Scottish independence: Higher education only safe with 'Yes' vote, say academics
Independence is the only way to secure free higher education in Scotland, a group of academics has said.
Members of the pro-independence Academics for Yes group attacked what they called "marketised" higher education elsewhere in the UK.
They argued independence was the best way for Scotland to avoid the imposition of tuition fees on students.
Last year senior academics claimed a referendum "Yes" vote threatened scientific research in Scotland.
Ahead of the 18 September referendum, about 60 academics signed up to the new pro-independence group, including Prof Bryan MacGregor, of Aberdeen University, and Glasgow University's Prof Murray Pittock.
Launching the group in Glasgow, they said: "The SNP government is strongly committed to science and universities, seeing them not only as a beacon of status internationally, with five of our universities in the top 200 worldwide, but also as engines of economic growth and international co-operation."
They continued: "Abolition of tuition fees and expansion of funded places linked to social justice and widening participation show a commitment to inheritance of a democratic intellect at odds with the increasingly marketised state of higher education provision elsewhere in the UK."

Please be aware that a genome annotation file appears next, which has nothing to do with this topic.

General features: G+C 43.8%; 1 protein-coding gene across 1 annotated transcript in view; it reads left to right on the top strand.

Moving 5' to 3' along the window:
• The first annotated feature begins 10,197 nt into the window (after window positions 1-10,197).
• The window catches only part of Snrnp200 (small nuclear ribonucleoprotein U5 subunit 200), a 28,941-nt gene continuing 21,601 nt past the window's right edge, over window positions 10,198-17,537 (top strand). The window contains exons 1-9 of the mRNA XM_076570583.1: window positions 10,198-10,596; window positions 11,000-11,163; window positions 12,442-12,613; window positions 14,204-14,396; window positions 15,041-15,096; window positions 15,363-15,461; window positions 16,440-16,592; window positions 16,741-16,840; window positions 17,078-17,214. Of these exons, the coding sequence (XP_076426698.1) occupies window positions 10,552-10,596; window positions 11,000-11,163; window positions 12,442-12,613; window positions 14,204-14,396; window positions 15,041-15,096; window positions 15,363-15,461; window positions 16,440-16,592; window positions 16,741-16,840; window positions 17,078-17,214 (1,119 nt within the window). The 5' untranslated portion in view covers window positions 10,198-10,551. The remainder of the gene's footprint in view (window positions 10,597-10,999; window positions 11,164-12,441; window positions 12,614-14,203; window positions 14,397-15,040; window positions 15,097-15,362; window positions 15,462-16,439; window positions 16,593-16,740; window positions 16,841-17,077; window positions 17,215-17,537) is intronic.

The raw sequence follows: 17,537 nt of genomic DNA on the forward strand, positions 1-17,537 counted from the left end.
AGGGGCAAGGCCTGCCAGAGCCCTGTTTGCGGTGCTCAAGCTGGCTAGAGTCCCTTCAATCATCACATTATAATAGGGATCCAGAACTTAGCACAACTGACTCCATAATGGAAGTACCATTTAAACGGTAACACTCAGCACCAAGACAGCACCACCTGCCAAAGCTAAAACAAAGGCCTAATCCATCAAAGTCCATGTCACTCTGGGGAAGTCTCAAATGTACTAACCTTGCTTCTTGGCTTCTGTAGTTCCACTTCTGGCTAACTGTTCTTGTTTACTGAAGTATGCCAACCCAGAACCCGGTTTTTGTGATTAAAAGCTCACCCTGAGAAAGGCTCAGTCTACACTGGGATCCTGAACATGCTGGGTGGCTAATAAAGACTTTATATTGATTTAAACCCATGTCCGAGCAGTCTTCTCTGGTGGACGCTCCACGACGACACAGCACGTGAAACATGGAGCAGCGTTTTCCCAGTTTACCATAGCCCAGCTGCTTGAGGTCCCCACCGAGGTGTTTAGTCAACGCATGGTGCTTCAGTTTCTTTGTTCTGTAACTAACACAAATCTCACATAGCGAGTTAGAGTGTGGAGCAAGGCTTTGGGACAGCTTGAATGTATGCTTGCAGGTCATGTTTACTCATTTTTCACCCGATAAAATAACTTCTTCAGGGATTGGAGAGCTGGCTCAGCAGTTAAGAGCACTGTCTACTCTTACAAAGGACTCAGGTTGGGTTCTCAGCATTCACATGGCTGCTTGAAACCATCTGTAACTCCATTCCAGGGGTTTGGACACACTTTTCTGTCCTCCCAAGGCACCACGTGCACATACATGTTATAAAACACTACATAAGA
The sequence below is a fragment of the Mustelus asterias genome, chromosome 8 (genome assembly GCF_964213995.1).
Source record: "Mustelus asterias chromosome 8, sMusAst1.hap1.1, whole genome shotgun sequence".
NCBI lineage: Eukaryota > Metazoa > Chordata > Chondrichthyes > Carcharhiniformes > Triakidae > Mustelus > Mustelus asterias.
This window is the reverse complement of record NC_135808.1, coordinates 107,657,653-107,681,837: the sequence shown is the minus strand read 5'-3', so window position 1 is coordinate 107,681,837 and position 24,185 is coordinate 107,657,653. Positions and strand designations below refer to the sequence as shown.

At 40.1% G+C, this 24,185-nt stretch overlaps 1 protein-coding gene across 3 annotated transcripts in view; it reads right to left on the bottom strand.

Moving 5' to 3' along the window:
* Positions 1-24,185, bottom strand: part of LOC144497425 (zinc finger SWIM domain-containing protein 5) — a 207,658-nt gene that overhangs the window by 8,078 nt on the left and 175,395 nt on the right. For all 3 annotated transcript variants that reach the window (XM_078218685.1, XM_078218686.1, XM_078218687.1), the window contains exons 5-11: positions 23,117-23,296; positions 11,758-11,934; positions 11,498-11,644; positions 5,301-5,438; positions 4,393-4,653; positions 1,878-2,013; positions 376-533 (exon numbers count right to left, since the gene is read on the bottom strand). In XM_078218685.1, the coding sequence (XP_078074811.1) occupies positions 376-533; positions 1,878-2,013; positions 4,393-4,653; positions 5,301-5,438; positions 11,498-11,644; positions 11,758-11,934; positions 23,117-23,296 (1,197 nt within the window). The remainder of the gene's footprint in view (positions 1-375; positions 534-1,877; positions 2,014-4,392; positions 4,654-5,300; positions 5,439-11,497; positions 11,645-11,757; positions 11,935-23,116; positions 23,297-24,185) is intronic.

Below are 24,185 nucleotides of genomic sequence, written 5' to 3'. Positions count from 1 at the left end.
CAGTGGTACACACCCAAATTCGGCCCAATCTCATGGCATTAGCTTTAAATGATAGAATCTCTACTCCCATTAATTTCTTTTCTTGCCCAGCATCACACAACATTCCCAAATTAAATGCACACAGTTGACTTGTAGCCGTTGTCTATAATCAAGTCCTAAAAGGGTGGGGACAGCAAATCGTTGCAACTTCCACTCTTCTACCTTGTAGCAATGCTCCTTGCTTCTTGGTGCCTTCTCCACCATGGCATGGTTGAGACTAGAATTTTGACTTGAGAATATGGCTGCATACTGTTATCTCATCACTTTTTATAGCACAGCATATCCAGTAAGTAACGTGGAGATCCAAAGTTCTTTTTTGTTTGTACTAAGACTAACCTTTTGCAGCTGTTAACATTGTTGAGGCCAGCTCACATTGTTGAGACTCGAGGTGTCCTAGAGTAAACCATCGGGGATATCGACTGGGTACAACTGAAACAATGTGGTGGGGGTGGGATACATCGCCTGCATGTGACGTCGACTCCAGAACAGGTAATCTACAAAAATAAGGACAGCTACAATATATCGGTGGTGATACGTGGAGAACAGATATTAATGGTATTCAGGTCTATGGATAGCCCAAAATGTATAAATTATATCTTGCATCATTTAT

The group said a "No" vote in the referendum would put Scottish universities at risk from UK public spending cuts and the policy of charging students in England up to £9,000 per year to study.
"The main threats from 'No' are cuts in the Scottish block grant, loss of access to EU funding and overseas goodwill", the academics said.
"Relentless reduction in public spending, current pressures to reduce university support in England even more and privatisation of English universities through fees will lead to reductions in the Barnett formula for public funding in Scotland."
The UK government allows universities in England to charge up to £9,000 per year for undergraduate courses. Scotland does not charge fees to Scottish students, but those from elsewhere in the UK can be charged up to £9,000.
Wales and Northern Ireland have capped the amount their students pay at £3,465 a year.
Academics for Yes said they were concerned the current arrangement may not last.
"Devolution provided some temporary relief from policies developed elsewhere in the UK; only independence can protect us in future and allow us to flourish," they said.
Last November Prof Hugh Pennington of Aberdeen University, a member of the pro-union Academics Together, said devolution was delivering for Scotland's universities.
A spokesman for the pro-Union Better Together campaign said of Academics for Yes: "Perhaps this new group will be able to advise the first minister on how to come up with a Plan B on currency."
On 18 September voters in Scotland will be asked the Yes/No question: "Should Scotland be an independent country?"